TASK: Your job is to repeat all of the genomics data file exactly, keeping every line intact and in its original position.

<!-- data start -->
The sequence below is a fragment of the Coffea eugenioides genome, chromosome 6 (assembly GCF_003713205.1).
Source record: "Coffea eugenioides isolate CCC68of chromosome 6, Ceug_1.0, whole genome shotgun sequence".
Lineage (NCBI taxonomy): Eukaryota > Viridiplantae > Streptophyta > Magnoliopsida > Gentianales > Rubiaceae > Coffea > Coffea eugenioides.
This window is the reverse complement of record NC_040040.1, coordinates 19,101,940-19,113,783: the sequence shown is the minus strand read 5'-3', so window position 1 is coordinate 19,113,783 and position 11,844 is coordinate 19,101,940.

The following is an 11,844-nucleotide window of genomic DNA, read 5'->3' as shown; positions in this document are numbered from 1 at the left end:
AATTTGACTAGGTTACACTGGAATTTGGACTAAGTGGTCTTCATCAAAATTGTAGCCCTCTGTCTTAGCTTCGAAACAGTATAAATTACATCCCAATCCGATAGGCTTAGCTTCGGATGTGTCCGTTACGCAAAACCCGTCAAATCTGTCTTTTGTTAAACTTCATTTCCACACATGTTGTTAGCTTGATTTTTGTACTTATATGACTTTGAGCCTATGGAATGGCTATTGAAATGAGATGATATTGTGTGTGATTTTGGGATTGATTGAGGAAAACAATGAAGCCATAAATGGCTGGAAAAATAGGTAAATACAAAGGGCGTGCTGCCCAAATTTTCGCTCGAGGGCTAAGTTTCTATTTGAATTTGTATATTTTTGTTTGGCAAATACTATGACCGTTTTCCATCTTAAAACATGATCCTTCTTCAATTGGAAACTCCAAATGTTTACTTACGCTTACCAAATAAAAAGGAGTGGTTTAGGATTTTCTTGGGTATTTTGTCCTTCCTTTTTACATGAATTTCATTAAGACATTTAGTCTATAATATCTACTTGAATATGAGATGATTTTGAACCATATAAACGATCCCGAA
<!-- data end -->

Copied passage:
The sequence below is a fragment of the Coffea eugenioides genome, chromosome 6 (assembly GCF_003713205.1).
Source record: "Coffea eugenioides isolate CCC68of chromosome 6, Ceug_1.0, whole genome shotgun sequence".
Lineage (NCBI taxonomy): Eukaryota > Viridiplantae > Streptophyta > Magnoliopsida > Gentianales > Rubiaceae > Coffea > Coffea eugenioides.
This window is the reverse complement of record NC_040040.1, coordinates 19,101,940-19,113,783: the sequence shown is the minus strand read 5'-3', so window position 1 is coordinate 19,113,783 and position 11,844 is coordinate 19,101,940.

The following is an 11,844-nucleotide window of genomic DNA, read 5'->3' as shown; positions in this document are numbered from 1 at the left end:
AATTTGACTAGGTTACACTGGAATTTGGACTAAGTGGTCTTCATCAAAATTGTAGCCCTCTGTCTTAGCTTCGAAACAGTATAAATTACATCCCAATCCGATAGGCTTAGCTTCGGATGTGTCCGTTACGCAAAACCCGTCAAATCTGTCTTTTGTTAAACTTCATTTCCACACATGTTGTTAGCTTGATTTTTGTACTTATATGACTTTGAGCCTATGGAATGGCTATTGAAATGAGATGATATTGTGTGTGATTTTGGGATTGATTGAGGAAAACAATGAAGCCATAAATGGCTGGAAAAATAGGTAAATACAAAGGGCGTGCTGCCCAAATTTTCGCTCGAGGGCTAAGTTTCTATTTGAATTTGTATATTTTTGTTTGGCAAATACTATGACCGTTTTCCATCTTAAAACATGATCCTTCTTCAATTGGAAACTCCAAATGTTTACTTACGCTTACCAAATAAAAAGGAGTGGTTTAGGATTTTCTTGGGTATTTTGTCCTTCCTTTTTACATGAATTTCATTAAGACATTTAGTCTATAATATCTACTTGAATATGAGATGATTTTGAACCATATAAACGATCCCGAA